While healthcare organizations increasingly are using text messages to boost treatment efforts, several challenges remain for safety-net facilities, according to the results of a small study.
Concerns regarding patient privacy and data management, as well as the hurdle of meshing text communications into electronic health record systems, are prime factors preventing such providers from tapping text, research published in published at BMC Medical Informatics and Decision Making.
For the study, interviews were conducted with eight California-based safety-net systems that received funding to pilot a text-based program; each organization could choose how its program would be rolled out. Five of the eight sites had no previous experience using text messaging.
"Navigating government regulations that protect patient privacy and guide the handling of protected health information emerged as a crucial barrier," the authors said. "A related technical challenge in five sites was the labor-intensive tracking and documenting of texting communications due to an inability to integrate texting platforms with electronic health records."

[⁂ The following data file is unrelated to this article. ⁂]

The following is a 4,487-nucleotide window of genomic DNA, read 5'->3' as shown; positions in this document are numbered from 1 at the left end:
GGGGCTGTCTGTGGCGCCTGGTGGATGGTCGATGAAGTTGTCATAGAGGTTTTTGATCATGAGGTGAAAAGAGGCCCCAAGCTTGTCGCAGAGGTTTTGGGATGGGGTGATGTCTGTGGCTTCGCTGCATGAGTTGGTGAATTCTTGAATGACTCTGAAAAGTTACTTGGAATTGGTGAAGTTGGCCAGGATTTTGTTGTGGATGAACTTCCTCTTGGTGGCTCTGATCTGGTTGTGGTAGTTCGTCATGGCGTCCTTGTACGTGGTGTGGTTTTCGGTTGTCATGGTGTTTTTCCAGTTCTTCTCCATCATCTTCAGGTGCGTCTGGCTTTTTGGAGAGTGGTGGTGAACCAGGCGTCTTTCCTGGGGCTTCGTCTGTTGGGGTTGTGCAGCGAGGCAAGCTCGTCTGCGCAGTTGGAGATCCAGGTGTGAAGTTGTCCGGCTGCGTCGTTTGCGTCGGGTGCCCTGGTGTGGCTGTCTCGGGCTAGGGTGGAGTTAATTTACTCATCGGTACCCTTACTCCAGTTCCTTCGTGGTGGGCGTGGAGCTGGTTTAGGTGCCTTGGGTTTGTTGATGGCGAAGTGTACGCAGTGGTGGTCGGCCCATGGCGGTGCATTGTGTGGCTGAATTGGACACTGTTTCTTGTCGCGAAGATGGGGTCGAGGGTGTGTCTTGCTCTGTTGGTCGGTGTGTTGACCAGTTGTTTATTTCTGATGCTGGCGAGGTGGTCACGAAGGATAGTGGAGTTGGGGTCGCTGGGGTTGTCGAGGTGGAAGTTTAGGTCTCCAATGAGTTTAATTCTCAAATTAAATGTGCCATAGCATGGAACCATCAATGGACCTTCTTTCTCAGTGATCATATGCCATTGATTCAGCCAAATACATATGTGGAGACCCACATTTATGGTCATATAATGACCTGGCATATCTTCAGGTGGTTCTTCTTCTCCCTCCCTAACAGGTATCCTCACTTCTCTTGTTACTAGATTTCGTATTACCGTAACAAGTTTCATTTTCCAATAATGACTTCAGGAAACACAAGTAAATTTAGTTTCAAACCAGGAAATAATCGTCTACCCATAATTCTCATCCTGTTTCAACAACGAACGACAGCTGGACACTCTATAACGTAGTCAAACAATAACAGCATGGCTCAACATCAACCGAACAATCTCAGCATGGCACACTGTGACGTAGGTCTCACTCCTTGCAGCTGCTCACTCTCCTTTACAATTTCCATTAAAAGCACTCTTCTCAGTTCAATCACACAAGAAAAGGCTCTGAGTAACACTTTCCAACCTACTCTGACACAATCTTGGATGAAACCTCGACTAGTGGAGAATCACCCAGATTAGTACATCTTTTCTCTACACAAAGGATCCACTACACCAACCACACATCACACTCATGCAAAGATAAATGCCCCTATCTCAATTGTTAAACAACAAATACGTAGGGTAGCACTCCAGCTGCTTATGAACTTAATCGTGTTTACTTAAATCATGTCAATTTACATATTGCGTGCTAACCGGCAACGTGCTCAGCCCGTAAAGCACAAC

The use of texting in healthcare has increased over the past several years given its low cost, the proliferation of smartphones and ease of use for both consumers and providers.
Mobile messaging tools can help boost medication adherence among chronic disease patients, according to research published in JAMA Internal Medicine. As FierceMobileHealthcare has reported, texting is helping reduce hospital re-admissions among chronic care patients and has helped keep patients engaged in their care following a hospital stay.
Further investigation is needed to determine how different texting platform and intervention designs can impact efficacy of such tools, according to the authors.
"To promote faster adoption of texting in the shorter term, health systems in the safety-net should consider including texting into universal consent procedures for electronic communications, and partner closely with vendors, legal advisors and peer health systems who have experience with texting," they said. "We believe these early results from safety-net systems can inform a broad range of health systems interested in implementing texting programs."
For more information:
- read the study